Monday, September 30, 2013 — Week of Proper 21, Year One[Go to Mission St Clare for an online version of the Daily Office including today’s scripture readings.]
Today’s Readings for the Daily Office:
Psalms 89:1-18 (morning) // 89:19-52 (evening)
2 Kings 17:24-41
1 Corinthians 7:25-31
About ten years ago, I felt very distressed about a relationship that I was in with someone who didn’t understand why anyone would go to church. He also had some harsh critiques of Christians. I felt a great deal of pressure to justify my commitment to church and my attraction to Christ. I felt like I had to refute all stereotypes of Christians, and like I needed an airtight worldview that made sense of the gospel for modern, secular Americans.
I spoke to a priest who relieved me of this burden with a few simple words: “Instead of trying to explain why people SHOULD go to church, why not just explain why YOU go to church?” This suggestion changed my perspective completely. I didn’t need to defend the Christian faith for all time. All I needed to explain was that the preaching I heard helped me to live for reasons beyond myself, and that the service of evensong gave my soul the rest that it could find nowhere else.
Some of our readings today also take the pressure off. Paul, for example, admits that he doesn’t have all the answers. Addressing the topic of whether the unmarried should marry, he writes, “I have no command of the Lord, but I give my opinion as one who by the Lord’s mercy is trustworthy.” Instead of prescribing a permanent guideline, Paul just gives his opinion. Of course, Paul’s opinion is more than just his own subjective or self-interested angle. He is a trustworthy witness, by the Lord’s mercy.
Paul’s trustworthiness doesn’t make him right on every topic. Paul expected the world to pass away at any moment, so there was no point in trying to change one’s estate from unmarried to married, or vice versa. There was also no point in mourning, rejoicing, buying, or selling.
He was incorrect about the timeline for the world’s dissolution, but we, his readers, extend him some mercy and still value his opinions. His teachings on fulfilling our commitments while embracing our freedoms are still helpful guides for finding our way through an impermanent world.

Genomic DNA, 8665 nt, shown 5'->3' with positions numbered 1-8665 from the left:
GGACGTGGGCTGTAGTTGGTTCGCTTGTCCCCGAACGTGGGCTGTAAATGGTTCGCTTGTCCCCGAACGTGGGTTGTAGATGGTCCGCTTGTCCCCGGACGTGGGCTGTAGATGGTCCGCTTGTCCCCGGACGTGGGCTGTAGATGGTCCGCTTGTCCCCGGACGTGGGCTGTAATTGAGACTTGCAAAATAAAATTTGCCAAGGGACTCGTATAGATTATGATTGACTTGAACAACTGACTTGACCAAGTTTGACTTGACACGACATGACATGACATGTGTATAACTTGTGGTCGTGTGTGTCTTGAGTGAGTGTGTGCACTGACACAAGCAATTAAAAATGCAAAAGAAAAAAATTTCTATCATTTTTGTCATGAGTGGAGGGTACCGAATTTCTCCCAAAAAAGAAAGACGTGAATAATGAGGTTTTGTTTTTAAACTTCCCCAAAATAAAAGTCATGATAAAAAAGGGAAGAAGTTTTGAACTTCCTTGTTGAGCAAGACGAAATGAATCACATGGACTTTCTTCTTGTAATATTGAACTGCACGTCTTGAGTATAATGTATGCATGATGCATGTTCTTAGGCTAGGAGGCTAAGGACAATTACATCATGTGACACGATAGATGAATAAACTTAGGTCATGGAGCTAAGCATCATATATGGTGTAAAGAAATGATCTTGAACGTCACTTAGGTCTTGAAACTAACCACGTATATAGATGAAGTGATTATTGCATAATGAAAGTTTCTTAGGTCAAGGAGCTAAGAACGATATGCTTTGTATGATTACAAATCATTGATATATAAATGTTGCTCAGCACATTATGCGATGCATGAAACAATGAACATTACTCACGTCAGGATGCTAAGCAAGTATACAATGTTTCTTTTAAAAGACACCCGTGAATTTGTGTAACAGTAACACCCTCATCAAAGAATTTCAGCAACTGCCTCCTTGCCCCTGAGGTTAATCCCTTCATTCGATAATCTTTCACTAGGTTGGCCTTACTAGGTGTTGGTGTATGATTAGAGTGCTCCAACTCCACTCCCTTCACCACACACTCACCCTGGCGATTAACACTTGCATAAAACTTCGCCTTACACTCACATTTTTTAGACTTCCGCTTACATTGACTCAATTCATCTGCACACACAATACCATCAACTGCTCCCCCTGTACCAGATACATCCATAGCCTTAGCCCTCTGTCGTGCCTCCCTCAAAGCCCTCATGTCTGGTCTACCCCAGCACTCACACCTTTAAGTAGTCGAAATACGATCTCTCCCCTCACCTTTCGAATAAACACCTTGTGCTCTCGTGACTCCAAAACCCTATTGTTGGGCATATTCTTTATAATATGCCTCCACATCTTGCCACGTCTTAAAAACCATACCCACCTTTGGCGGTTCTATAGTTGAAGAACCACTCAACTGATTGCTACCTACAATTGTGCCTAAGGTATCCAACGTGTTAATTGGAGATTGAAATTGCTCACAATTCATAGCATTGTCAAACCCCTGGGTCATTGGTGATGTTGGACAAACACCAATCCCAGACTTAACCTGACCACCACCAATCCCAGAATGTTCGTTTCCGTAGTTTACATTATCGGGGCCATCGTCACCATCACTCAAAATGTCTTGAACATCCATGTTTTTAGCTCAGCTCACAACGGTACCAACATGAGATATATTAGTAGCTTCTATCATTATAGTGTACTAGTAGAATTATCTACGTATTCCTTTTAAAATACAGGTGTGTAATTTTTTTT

The Psalmist this morning also has an opinion. His cosmology and theology don’t always square with scientific and orthodox consensus, but transmitting an accurate worldview isn’t the point of his song. The Psalmist envisions a sky full of many gods, but, in his opinion, one stands out: “Your love, O Lord, forever will I sing.” The Psalmist speaks for himself and declares, “I am persuaded that your love is established forever; you have set your faithfulness firmly in the heavens.”
What is your opinion? What are your persuasions? Our views about how to relate to the world and how to describe the universe might change over time or from age to age. If we can be as straightforward as Paul in identifying what views are simply opinions, and as sincere as the psalmist in proclaiming our persuasions for the God of love and faithfulness, then we can add our own voice to a song that is likely to endure from age to age. By the Lord’s mercy, we might find ourselves sharing a trustworthy vision of God.
Lora Walsh blogs about taking risks and seeking grace at A Daily Scandal. She serves as curate of Grace Episcopal Church in Siloam Springs and as director of the Ark Fellows, an Episcopal Service Corps program sponsored by St. Paul’s in Fayetteville, Arkansas.